Second European Arrest Warrant for Czech man who claimed to have been abducted in Gozo

The man’s lawyer accused of Czech authorities of abusing the system in order to get his client to testify against third parties

(File Photo)
(File Photo)

A Czech man who had claimed to have been abducted in Gozo and forced to sign incriminating documents when he was arrested on a European Arrest Warrant (EAW) in January last year, has returned to court after a fresh arrest warrant was issued by the Czech authorities.

40-year-old Marek Drga was asked whether he was voluntarily surrendering himself to the European Arrest Warrant. “I am not,” he replied.

The accused, who declared that he is the person mentioned in the arrest warrant, is wanted by the district court in Zlín for evading tax, fraudulently obtaining tax reduction and complicity in an offence.

A request for bail was made by defence lawyer Roberto Montalto. 

Lawyer George Camilleri from the Attorney General’s office objected. This is not the first EAW referring to the requested person, said the lawyer. 

“Over the past 13 months, Drga was extradited to face similar accusations and did not consent to that either. It was ordered nonetheless, he was duly prosecuted and a decision was taken against him.” He is appealing that decision and returned to Malta in the interim.

The lawyer explained that this second EAW was due to the rule of speciality - a legal safeguard whereby a person who is extradited to a country to stand trial for certain criminal offences may be tried only for those offences and not for any other pre-extradition offences.

Drga had filed an application to retrieve his ID card from the acts of the previous case, pointed out the prosecutor. He called it “a tell tale sign that, in conjunction with his resistance to extradition, the fear of absconding is tangible and real.”

Camilleri said the Attorney General feared that the requested person, in an attempt to evade justice, would not appear as stipulated in the bail bond. “Since we’re dealing with a second EAW of a high profile case in the Czech Republic, the prosecution feels that there is a risk of him absconding.”

Drga’s lawyer Roberto Montalto said that “once again the Czech Republic was abusing the system”.

“The present request had originally been made in January 2018. Back then, Drga’s appeal for the first EAW had concluded. This second EAW was then filed saying the effects of the first EAW should be brought into effect.”

“Drga was tried,” said the lawyer, and “all throughout proceedings, he was being coerced to renounce his right of the rule of speciality and pressured to testify against third parties which is the real reason for the request.”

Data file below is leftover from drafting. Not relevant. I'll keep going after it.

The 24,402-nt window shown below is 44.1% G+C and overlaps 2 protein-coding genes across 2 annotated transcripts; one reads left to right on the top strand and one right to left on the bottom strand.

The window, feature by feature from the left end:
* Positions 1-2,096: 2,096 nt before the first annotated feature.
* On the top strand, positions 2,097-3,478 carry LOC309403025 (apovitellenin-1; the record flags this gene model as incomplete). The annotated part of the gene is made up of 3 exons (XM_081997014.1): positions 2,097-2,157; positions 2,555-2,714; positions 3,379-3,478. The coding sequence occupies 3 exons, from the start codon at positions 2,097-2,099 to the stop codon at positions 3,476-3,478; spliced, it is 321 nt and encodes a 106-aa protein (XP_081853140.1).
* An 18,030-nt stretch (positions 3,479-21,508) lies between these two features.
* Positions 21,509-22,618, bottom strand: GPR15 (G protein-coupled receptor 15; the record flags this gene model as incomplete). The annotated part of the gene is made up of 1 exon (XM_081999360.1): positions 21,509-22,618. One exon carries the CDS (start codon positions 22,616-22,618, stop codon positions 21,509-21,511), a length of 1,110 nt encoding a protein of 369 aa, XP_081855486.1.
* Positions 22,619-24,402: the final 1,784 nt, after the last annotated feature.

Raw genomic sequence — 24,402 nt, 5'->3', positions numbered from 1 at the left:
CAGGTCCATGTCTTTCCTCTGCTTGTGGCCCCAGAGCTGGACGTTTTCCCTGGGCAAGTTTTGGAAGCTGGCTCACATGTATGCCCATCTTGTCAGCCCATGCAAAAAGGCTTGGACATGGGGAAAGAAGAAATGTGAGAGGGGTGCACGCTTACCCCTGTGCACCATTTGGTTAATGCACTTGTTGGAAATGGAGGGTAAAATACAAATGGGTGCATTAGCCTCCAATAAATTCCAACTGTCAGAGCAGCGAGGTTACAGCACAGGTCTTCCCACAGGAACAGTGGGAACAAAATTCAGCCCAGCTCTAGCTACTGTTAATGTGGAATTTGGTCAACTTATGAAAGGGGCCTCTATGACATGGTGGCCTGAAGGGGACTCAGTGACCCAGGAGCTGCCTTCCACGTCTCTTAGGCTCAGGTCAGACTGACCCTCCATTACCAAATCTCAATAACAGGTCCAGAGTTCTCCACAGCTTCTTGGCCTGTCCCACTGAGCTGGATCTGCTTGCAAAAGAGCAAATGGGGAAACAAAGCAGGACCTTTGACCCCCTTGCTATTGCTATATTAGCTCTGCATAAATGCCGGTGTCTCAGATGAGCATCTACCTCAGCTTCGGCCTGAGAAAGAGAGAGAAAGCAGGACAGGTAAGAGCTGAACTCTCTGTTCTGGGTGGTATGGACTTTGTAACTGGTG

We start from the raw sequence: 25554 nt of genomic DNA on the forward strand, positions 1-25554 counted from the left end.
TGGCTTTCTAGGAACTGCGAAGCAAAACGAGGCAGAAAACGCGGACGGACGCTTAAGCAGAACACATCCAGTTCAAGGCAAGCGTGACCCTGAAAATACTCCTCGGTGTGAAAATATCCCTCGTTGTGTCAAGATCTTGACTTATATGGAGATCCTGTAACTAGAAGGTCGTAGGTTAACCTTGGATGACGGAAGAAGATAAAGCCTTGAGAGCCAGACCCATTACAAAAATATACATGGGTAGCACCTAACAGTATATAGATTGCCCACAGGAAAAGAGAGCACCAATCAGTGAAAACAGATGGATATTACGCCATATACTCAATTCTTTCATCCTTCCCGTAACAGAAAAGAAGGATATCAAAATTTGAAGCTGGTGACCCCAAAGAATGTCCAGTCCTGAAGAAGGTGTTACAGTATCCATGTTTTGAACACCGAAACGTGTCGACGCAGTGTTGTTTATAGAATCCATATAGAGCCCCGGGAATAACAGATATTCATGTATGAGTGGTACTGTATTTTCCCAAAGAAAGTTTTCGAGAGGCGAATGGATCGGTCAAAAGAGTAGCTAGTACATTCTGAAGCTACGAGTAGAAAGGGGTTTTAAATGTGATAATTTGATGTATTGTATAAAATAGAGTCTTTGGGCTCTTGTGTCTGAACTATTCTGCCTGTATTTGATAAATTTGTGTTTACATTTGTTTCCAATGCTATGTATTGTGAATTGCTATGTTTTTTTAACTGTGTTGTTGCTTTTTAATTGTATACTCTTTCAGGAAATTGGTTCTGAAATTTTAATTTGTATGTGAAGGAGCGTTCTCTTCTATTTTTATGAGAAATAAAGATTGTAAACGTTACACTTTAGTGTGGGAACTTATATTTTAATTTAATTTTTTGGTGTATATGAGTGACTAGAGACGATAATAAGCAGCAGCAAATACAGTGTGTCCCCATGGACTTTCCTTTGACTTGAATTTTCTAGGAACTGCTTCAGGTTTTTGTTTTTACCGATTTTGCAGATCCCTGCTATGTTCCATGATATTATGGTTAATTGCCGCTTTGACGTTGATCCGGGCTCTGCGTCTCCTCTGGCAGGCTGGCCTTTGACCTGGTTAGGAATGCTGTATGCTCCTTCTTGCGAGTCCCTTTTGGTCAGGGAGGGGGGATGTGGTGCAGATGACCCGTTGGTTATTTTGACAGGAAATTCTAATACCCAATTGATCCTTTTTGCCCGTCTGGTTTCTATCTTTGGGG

He had appealed the decision and the proceedings are still pending, the lawyer explained.

In the interim, he had been granted bail by the Czech authorities and he was allowed to travel by the authorities now requesting his forceful return, Montalto said. “He’s been in Malta since October 2018, having returned to the same job he had in Malta before his extradition. He went to the police in order to obtain his ID card so as to regulate his position.

He had nothing to hide, insisted the lawyer. “He came to Malta initially to protect himself, as explained during the proceedings of the first court.” “I want to show that I am here legally,” Drga interjected. 

Camilleri conceded that the Office of the Attorney General had found it “unsavoury” that the Czech authorities asked that he be extradited again. “But as there were new charges and new circumstances we are obliged to adhere to the new EAW.”

Requesting bail, Montalto said that the issue at the moment was release from arrest and that there was no real fear of him absconding or not abiding by the court’s orders. “I maintain that this is an abuse of procedure by the Czech Republic and that it would be very unfair if he is held on remand.”

Magistrate Rachel Montebello, after having heard the submissions from both sides on bail, rejected the request in view of the fact that the court was not convinced that the person requested offered sufficient guarantees to observe the conditions it may impose. Neither was the court convinced that there was no danger of the man absconding, it said.

The case will continue on 13 February.

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